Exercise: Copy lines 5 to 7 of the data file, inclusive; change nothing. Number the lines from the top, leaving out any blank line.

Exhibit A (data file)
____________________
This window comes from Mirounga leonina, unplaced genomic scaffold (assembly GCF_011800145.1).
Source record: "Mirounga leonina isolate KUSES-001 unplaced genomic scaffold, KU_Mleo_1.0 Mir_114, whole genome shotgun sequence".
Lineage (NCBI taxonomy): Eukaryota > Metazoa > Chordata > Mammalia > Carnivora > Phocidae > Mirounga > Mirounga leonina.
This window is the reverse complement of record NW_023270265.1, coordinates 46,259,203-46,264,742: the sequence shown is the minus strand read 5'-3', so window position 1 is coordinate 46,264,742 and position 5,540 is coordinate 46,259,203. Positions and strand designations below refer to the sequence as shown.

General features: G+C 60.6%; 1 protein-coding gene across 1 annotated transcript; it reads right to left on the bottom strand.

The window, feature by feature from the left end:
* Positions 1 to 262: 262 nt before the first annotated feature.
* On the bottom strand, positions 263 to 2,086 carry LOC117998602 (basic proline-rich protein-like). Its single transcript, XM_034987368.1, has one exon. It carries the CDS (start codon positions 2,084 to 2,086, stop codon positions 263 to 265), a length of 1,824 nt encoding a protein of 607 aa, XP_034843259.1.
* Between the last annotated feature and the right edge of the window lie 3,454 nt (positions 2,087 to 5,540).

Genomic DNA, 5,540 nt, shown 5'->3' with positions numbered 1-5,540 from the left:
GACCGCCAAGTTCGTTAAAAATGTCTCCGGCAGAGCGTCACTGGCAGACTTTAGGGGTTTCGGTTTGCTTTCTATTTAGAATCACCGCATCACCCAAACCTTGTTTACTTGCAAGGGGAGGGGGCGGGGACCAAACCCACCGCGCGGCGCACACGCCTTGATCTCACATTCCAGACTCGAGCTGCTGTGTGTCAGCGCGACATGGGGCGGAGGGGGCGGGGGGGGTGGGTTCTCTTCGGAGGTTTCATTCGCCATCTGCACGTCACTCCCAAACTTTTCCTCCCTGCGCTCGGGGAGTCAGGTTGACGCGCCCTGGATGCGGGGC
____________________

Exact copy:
General features: G+C 60.6%; 1 protein-coding gene across 1 annotated transcript; it reads right to left on the bottom strand.

The window, feature by feature from the left end:
* Positions 1 to 262: 262 nt before the first annotated feature.